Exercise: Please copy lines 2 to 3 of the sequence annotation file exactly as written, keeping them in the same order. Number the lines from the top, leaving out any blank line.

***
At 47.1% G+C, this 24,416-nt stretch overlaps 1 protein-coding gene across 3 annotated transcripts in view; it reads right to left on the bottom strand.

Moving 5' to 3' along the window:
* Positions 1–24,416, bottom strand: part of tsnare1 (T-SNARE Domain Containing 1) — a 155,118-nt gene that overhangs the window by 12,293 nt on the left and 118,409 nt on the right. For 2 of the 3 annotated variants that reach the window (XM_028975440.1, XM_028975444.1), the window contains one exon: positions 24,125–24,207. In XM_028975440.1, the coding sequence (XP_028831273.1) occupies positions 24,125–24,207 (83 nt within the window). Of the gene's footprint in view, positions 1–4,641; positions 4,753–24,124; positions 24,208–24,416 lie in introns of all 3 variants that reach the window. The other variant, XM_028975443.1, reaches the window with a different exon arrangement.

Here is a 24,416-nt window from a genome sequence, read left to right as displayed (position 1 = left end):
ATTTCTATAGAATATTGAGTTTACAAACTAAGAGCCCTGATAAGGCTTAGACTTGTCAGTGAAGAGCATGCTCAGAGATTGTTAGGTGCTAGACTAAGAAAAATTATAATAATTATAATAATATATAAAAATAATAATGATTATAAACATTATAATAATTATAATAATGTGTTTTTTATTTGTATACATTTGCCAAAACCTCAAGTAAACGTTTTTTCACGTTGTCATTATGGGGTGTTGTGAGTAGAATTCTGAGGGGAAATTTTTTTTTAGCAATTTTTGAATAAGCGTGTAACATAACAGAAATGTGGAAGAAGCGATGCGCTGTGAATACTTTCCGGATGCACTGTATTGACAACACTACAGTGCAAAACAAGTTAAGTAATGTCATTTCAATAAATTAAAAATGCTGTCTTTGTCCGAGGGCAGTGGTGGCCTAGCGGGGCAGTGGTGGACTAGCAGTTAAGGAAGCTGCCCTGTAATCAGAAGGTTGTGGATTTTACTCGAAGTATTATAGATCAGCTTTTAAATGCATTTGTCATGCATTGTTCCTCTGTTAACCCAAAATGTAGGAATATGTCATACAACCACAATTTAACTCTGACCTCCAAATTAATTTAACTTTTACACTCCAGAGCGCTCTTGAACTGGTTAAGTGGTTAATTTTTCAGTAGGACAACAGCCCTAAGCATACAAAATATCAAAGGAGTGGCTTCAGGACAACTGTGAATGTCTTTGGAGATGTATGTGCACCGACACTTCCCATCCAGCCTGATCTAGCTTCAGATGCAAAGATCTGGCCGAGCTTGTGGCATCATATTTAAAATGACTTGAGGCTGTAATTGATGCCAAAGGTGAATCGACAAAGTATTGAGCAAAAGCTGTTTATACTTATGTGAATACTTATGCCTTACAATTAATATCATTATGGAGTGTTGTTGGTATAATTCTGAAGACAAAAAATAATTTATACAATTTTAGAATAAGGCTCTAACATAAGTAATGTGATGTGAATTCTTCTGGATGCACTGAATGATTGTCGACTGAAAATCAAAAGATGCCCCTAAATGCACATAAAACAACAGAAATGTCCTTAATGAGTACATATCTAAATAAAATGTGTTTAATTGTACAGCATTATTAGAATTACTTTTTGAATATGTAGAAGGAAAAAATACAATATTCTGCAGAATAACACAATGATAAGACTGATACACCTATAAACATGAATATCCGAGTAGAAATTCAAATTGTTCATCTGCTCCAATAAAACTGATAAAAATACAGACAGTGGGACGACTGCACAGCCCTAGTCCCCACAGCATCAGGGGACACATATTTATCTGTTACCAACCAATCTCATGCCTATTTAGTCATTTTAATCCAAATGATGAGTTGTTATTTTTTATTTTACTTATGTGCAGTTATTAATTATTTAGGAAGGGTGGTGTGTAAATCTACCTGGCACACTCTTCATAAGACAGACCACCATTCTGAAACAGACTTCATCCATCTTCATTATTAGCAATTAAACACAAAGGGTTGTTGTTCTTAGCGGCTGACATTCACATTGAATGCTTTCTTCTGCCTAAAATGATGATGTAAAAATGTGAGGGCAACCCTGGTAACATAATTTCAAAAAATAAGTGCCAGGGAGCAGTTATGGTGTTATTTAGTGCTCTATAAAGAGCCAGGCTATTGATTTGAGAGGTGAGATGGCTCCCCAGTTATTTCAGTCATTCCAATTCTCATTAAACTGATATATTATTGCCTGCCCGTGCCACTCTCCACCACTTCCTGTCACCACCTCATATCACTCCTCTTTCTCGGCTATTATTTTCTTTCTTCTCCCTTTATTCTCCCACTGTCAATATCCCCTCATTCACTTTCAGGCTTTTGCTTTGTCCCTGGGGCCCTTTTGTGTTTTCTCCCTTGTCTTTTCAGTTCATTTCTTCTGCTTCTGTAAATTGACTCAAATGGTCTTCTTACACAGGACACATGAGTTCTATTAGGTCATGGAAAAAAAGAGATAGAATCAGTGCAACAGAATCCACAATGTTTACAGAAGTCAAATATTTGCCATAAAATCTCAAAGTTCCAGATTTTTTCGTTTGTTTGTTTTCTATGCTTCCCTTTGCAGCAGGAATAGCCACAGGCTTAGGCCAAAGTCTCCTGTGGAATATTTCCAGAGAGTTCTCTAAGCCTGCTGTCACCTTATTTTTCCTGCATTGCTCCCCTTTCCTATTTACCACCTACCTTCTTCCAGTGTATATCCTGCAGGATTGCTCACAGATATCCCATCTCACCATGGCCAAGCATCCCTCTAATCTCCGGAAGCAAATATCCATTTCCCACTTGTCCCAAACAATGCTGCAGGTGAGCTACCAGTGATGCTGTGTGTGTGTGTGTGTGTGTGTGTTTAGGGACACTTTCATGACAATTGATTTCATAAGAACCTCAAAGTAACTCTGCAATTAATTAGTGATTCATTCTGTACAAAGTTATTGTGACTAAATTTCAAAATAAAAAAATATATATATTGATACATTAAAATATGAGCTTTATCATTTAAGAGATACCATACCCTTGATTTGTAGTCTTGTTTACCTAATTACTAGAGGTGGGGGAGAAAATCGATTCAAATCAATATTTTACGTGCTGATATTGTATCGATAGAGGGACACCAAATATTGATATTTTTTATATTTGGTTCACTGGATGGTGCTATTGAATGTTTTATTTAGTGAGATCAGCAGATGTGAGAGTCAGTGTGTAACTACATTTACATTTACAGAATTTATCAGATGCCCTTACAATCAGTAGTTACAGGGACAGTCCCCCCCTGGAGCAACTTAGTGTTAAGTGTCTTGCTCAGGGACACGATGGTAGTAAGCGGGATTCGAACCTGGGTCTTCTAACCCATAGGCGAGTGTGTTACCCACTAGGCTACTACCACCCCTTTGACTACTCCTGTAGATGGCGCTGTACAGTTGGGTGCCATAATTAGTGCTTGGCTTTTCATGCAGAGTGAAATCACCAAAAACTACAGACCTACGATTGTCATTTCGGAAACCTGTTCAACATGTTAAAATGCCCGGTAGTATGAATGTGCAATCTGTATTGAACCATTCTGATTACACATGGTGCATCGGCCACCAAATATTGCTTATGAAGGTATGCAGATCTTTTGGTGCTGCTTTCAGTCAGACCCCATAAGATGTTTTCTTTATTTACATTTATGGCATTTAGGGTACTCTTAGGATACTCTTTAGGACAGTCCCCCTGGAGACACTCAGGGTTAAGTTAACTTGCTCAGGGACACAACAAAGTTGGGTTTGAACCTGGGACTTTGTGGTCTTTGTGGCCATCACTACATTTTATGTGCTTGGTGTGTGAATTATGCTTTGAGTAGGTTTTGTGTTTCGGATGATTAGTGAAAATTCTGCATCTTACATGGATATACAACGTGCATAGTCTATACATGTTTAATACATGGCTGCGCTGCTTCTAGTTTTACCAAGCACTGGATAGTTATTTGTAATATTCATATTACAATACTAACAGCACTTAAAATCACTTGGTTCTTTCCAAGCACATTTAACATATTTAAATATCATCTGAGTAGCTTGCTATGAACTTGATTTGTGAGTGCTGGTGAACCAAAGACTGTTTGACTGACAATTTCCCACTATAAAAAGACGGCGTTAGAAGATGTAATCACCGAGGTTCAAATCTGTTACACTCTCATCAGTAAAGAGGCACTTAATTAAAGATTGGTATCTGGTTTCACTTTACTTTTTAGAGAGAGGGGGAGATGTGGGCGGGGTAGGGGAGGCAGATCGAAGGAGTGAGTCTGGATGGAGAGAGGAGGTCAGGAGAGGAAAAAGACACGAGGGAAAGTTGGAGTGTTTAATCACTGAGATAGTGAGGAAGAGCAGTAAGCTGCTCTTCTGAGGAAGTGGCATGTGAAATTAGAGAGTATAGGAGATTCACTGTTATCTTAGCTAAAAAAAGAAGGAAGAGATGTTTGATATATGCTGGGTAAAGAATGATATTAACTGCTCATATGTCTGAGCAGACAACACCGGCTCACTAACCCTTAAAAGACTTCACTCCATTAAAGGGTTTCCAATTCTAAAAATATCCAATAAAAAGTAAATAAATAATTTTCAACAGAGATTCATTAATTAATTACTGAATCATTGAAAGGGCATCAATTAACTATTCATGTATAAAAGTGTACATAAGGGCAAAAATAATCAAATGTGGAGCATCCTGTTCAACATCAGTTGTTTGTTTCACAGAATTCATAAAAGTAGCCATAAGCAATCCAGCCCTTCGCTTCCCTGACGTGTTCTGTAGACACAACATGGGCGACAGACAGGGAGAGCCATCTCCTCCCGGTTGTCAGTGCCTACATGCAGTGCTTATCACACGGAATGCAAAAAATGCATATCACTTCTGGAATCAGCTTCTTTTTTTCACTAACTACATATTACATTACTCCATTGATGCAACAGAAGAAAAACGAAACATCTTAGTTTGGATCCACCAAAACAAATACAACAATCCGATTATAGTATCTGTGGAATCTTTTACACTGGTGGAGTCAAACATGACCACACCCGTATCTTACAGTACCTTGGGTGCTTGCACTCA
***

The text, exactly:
Moving 5' to 3' along the window:
* Positions 1–24,416, bottom strand: part of tsnare1 (T-SNARE Domain Containing 1) — a 155,118-nt gene that overhangs the window by 12,293 nt on the left and 118,409 nt on the right. For 2 of the 3 annotated variants that reach the window (XM_028975440.1, XM_028975444.1), the window contains one exon: positions 24,125–24,207. In XM_028975440.1, the coding sequence (XP_028831273.1) occupies positions 24,125–24,207 (83 nt within the window). Of the gene's footprint in view, positions 1–4,641; positions 4,753–24,124; positions 24,208–24,416 lie in introns of all 3 variants that reach the window. The other variant, XM_028975443.1, reaches the window with a different exon arrangement.